Amaravati: Industries minister Mekapati Goutham Reddy announced that Bharat Heavy Electrical Limited (BHEL) has agreed in principle to set up a Centre of Excellence (CoE) for skill development in the state. The minister met Nalin Singhal, CMD of BHEL, in New Delhi on Friday and requested him to partner in awarding skill development training for youth.
Goutham requested BHEL to impart training to students, who completed school education, and issue skill certificates so that they will have an advantage in the job market. Responding positively to the request, Singhal assured to join hands with the state government.
Later, Mekapati met Niti Aayog CEO Amitab Kant and sought cooperation in the upcoming 30 skill development colleges in the state. He explained that the main source for revenue in the state are agriculture and industries and sought cooperation of Niti Aayog in those sectors.
Amitab Kant expressed his willingness to organise Digital
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New York students set up class in school parking lot to protest budget cuts

High school seniors in Lansingburgh, N.Y., set up class in a school parking lot Thursday to protest state budget cuts and school reopening modifications, according to WRGB.

The protest comes after New York cut 20% of school funding across the state, which led some school districts, including the Lansingburgh Central School District, to change reopening plans.

Students in grades 3-12 who opted to attend class in person before the start of the 2020-2021 school year under the district’s hybrid learning model are now required to partake in remote learning.

“Lansingburgh is more reliant on state aid than wealthier, suburban school districts, and the decision to cut state aid means a loss of $6.5 million from our annual operating budget. This funding cut made it very financially difficult to reopen using the district’s original plan,” the school’s website reads.


Lansingburgh Central School

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Mekapati Goutham Reddy: Mekapati wants industry biggies to join hands with AP to set up skill development colleges | Amaravati News

AMARAVATI: In his bid to secure support from the top industries in setting up the skill development university and colleges in Andhra Pradesh, industries minister Gautham Reddy held discussions with several top officials of NTPC, ITDC, SAIL and BHEL in New Delhi on Wednesday.
He requested the top firms to join hands with the state government to train the youth of the state. He wanted them to join as stakeholders in setting up the industry-specific skill development colleges.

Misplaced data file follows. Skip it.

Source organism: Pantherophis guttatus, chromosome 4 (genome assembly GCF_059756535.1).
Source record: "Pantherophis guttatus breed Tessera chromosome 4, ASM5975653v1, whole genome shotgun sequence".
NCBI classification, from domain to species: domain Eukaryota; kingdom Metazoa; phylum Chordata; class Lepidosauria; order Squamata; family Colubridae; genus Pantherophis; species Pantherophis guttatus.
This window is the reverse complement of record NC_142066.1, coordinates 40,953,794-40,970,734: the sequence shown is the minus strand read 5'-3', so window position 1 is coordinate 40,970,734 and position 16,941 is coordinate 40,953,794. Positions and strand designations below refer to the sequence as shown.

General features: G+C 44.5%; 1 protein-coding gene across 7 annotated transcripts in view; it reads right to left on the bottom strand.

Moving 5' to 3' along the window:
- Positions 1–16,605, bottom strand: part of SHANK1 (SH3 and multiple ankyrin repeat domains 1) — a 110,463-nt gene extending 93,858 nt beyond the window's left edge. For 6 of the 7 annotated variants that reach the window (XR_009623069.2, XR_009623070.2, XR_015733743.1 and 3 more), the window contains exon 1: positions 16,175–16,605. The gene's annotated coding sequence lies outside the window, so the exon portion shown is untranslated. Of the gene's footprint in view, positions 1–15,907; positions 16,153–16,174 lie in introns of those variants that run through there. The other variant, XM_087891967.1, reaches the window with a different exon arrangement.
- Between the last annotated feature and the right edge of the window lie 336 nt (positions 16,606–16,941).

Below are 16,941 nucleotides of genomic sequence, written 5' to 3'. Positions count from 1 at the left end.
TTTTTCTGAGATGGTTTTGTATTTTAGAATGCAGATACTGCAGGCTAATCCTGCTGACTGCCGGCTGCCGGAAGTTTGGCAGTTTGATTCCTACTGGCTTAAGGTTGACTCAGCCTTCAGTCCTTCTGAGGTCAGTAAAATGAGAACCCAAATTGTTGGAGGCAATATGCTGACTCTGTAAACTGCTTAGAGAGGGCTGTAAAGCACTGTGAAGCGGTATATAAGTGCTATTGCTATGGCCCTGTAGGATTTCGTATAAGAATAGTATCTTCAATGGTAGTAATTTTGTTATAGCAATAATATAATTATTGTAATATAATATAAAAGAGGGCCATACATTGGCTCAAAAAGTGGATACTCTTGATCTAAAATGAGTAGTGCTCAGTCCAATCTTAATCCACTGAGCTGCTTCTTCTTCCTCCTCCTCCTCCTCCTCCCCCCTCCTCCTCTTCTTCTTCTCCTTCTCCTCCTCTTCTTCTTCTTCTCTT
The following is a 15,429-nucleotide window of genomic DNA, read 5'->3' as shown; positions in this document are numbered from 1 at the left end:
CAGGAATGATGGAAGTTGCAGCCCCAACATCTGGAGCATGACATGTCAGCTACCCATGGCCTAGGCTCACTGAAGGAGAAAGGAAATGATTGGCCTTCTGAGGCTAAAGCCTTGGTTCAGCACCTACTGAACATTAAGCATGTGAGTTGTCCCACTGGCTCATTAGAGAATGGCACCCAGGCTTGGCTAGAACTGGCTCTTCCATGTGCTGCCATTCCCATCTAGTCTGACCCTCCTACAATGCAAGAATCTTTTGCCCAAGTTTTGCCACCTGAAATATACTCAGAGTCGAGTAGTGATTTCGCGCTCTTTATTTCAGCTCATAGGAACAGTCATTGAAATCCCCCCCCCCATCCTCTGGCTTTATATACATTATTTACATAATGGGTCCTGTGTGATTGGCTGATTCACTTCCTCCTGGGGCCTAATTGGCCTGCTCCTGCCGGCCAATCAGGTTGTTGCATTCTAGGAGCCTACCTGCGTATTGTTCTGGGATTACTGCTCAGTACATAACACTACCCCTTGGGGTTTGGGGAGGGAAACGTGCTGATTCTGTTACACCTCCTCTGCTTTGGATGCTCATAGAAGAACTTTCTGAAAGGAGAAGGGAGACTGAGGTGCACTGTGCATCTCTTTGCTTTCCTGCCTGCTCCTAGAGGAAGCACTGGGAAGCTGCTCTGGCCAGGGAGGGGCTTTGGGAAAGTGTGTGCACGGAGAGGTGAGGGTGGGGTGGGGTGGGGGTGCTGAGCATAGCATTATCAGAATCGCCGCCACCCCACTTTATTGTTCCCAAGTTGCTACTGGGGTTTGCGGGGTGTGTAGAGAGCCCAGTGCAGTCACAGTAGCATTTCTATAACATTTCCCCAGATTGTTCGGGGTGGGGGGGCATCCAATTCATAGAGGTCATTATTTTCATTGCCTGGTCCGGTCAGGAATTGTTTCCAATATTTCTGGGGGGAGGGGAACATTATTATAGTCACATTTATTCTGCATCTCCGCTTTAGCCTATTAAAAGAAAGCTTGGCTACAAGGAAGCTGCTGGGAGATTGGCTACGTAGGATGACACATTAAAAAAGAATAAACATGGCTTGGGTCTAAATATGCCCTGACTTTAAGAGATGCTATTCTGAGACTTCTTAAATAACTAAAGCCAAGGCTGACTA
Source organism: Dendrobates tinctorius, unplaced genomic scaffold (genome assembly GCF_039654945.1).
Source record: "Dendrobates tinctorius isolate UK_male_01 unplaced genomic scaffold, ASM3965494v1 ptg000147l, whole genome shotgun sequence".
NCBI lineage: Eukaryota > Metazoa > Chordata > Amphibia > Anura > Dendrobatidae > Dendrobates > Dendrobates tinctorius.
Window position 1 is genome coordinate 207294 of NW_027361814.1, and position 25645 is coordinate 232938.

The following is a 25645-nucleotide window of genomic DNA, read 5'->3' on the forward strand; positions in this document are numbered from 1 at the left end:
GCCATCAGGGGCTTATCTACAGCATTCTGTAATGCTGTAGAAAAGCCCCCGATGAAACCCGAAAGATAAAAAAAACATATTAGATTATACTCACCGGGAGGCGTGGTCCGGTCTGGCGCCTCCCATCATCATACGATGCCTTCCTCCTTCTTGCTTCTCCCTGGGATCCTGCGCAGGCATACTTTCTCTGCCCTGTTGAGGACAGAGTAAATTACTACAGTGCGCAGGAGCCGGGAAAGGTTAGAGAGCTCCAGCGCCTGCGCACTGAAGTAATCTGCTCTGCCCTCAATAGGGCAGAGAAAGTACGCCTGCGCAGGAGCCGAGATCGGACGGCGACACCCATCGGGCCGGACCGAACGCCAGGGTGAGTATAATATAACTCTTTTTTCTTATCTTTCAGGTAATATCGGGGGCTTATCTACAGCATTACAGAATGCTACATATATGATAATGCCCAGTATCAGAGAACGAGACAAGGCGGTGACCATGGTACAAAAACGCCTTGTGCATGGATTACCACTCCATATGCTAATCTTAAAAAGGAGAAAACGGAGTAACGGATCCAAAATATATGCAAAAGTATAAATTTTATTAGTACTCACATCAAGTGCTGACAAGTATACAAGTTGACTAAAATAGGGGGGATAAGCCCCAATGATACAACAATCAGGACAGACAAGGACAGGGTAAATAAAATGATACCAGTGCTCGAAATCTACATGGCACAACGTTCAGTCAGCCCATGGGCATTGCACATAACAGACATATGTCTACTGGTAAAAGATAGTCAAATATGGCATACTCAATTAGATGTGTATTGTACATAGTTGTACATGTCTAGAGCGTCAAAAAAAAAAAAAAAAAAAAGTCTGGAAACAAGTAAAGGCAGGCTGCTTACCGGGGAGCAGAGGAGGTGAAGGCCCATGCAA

Gautham Reddy met Sail chairman Anil Kumar Chaudhury and requested him to extend support in setting up skill development college in the state. He explained that state government has been implementing multiple skill development programmes aimed at students in schools, colleges, dropouts and unemployed and decided to develop industry friendly eco-system by supporting them with skilled workforce.
“In this connection, CM Jagan has proposed to establish Skill Development University and at least
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Loganair set to axe 68 jobs after Covid-19 pandemic devastates industry

Loganair is set to cut 68 jobs after facing their “biggest ever challenge” during the coronavirus pandemic.

Staff at their hubs in Glasgow, Aberdeen, Edinburgh, Dundee and Inverness are set to lose their jobs.

Bosses at the Scottish firm said the majority of the roles that are set to go will however be at their base in Chester.

The airline has opened a company-funded Skills Retention Programme in a bid to help staff facing the axe.

But they added that some staff would also be taking a 20% pay cut over the winter months.

Loganair chief executive Jonathan Hinkles: “Like everyone in the aviation industry, we’ve been incredibly hard-hit by the Covid-19 pandemic.

“It has been without doubt the biggest ever challenge for our industry and the biggest challenge in Loganair’s 58-year history.

“We have worked hard to protect jobs, but recovery across the sector has been incredibly slow.


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Set yourself up for a great career in health: it’s about more than doctors and nurses | Clearing guide 2020

Fancy a career in the NHS? You’ll probably first think of becoming a doctor or a nurse, but in reality there are more than 350 different careers, not all of which are patient-facing. There are a host of specialist vocational qualifications in healthcare on offer at universities, and degrees in IT, computing, English or maths can open the door to jobs in health informatics, communications and finance too. Here are three unusual healthcare degrees and where they could take you.

BSc (Hons) in operating department practice
This three-year undergraduate degree leads to a professional qualification as an operating department practitioner (ODP). ODPs work in all three phases of surgical care. They are responsible for supporting the patient during the anaesthetic phase ahead of surgery, as well as preparing surgical equipment and drugs. During surgery, they are the link between the surgeon and the rest of the operating theatre team